EU General Data Protection Regulation 2016: Impact on Cloud Computing

“The General Data Protection Regulation” released in 2016… A White Paper

 

WHAT: Clingstone publishes a White Paper “The General Data Protection Regulation“.

FOR WHOM: the White Paper targets a senior level of Business and IT decision-makers who deal with or think about engaging Clouds.If your company is a Cloud provider that collects or stores data, including private data, you have to learn your regulated liability if another Cloud provider, which you have hired, allowed the breach of private data received from you.

This White Paper will be also of interest to Enterprise and Solutions Architects in both Business and Technology, as well as to some financial and marketing experts who are responsible for compliance with EU regulations.

WHY: this White Paper outlines:

  • 1) not only new compliance regime, but also a new meaning of breaching personal data, which was not adopted in the industry before
  • 2) that all Cloud providers – data collectors and processors – now need to provide special means for private data subjects  in order for obtaining their explicit and inambiguous agreements on the use of the private data
  • 3) consent-based limitations on the use of results of private data analysis, which impacts Big Data processing
  • 4) a significant fine for breaching private data, which is at a magnitude hire than before.

 

slide5 Executive Summary

 The General Data Protection Regulation (GDPR) was issued in the Spring of 2016 by EU as one of the first documents aiming to protect privacy and business ownership from the risks of technology outsourcing, such as Cloud Computing.

The GDPR outlines aspects of private data management in corporate environments and defines responsibility for breaching privacy by unauthorised sharing or physical loss of data. A significant ruling is dedicated to collecting the data for one purpose, but using the information extracted from this data for other purposes.

It is one of the first precedents where both a collector of data and data analyser are held accountable in cases of privacy breaches. At the same time, the data subject/user has obtained the right for material compensation for any tangible or intangible losses it suffers as a result of privacy breaches. The fines for the incompliance with the GDPR are increased by 400 times in comparison to the current fines exercised in the EU.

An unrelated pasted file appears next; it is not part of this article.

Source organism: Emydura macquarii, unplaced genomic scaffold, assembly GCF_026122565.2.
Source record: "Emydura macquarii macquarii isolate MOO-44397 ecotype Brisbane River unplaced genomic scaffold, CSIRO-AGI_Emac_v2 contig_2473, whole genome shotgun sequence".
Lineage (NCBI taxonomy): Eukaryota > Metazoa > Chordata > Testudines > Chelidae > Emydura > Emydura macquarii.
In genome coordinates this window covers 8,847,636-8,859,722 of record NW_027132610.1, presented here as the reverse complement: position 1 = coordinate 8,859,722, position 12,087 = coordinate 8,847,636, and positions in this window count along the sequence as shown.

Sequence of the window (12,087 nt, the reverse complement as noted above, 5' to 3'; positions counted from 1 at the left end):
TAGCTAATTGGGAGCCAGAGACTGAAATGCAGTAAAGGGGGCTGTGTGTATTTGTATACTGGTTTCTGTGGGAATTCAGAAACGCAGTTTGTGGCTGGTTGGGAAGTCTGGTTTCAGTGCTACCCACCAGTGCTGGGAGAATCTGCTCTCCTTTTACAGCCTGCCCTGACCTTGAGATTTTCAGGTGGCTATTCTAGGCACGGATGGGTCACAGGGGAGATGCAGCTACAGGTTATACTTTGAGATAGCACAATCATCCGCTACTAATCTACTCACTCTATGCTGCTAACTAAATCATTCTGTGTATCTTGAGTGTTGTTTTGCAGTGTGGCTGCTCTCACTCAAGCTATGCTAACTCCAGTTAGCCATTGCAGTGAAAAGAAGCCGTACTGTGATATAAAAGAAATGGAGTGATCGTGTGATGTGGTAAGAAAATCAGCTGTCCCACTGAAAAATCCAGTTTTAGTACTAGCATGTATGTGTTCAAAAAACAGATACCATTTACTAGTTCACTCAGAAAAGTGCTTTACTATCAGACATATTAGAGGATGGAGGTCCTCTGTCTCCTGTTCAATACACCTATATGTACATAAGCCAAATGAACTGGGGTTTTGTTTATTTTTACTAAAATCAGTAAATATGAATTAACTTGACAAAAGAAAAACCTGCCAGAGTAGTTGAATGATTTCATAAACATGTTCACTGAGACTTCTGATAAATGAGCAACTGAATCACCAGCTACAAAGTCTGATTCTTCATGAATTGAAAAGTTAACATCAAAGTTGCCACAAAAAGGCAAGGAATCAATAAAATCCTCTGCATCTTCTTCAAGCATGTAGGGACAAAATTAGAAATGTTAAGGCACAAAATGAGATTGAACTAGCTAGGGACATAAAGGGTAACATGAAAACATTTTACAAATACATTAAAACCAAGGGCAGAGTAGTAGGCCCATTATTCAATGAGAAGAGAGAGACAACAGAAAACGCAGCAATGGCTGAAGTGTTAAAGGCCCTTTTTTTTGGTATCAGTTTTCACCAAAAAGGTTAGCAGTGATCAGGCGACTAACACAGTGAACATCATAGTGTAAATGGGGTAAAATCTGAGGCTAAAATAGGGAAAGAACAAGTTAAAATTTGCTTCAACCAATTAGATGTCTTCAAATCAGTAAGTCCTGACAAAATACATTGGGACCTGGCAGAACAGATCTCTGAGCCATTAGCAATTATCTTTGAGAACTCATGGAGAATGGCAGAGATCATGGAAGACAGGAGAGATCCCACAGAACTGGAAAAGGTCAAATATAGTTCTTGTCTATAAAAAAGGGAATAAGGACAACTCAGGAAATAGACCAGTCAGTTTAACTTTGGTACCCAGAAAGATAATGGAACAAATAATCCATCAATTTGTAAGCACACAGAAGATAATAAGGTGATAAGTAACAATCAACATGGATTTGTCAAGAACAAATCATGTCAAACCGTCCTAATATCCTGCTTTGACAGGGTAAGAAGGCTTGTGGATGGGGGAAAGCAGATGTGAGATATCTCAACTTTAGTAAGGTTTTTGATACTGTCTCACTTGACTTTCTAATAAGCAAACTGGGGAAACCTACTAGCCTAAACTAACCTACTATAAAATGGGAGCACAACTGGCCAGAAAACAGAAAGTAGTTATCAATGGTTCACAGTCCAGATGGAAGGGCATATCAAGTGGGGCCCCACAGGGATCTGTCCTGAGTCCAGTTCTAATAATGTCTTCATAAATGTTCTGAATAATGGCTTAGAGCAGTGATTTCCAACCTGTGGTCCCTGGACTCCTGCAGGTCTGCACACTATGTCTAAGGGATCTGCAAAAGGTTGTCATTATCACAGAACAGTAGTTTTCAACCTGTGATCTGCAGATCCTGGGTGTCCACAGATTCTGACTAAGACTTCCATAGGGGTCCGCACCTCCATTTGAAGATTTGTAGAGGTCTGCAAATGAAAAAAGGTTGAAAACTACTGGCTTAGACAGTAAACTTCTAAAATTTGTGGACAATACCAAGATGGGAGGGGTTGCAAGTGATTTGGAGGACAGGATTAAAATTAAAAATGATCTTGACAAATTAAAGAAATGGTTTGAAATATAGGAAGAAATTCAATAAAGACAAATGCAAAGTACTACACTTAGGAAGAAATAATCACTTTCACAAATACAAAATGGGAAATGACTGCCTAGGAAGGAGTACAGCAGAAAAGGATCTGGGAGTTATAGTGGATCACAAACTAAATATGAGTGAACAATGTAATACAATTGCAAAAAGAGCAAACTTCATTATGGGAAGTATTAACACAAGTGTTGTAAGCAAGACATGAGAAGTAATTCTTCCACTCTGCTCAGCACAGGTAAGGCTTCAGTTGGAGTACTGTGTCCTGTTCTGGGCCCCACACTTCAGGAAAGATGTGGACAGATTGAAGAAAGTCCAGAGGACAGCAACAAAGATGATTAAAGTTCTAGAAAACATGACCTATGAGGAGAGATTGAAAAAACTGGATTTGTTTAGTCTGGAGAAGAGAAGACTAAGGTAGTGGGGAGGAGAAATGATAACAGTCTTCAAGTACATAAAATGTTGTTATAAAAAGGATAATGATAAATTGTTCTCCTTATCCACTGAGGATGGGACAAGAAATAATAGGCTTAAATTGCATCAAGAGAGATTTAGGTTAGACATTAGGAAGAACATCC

This White Paper not only reviews the statements of the GDPR, but also links them with the business cases and current practice of using Cloud Computing in the industry. We point out implications to organisations that already use Cloud Computing or are only planning to do so.

Clingstone Limited, the Business and Technology Management Consulting company, recognises the risks that companies face with regards to this new regulation. In the remaining two years before the GDPR comes into force, in order to avoid financial penalties in the magnitude of €20 M or 4% of turnover, we recommend for users of Clouds the following:

  • 1) Create a map of all sources of private data collected in the organisation
  • 2) If the organisation exchanges collected private data with other organisations, including Clouds, create a map of such data and organisations
  • 3) Clearly establish organisational data ownership
  • 4) Identify problematic areas where private data is not used in line with intentions initially agreed with the data subjects. Also, identify problematic areas where private data is used with no agreements with data subjects at all
  • 5) Setup and implement remediation programmes that enable compliance with this new regulation.

In the following pages we will cover some of the areas of particular compliance concerns that require immediate attention where Clingstone may provide required expertise.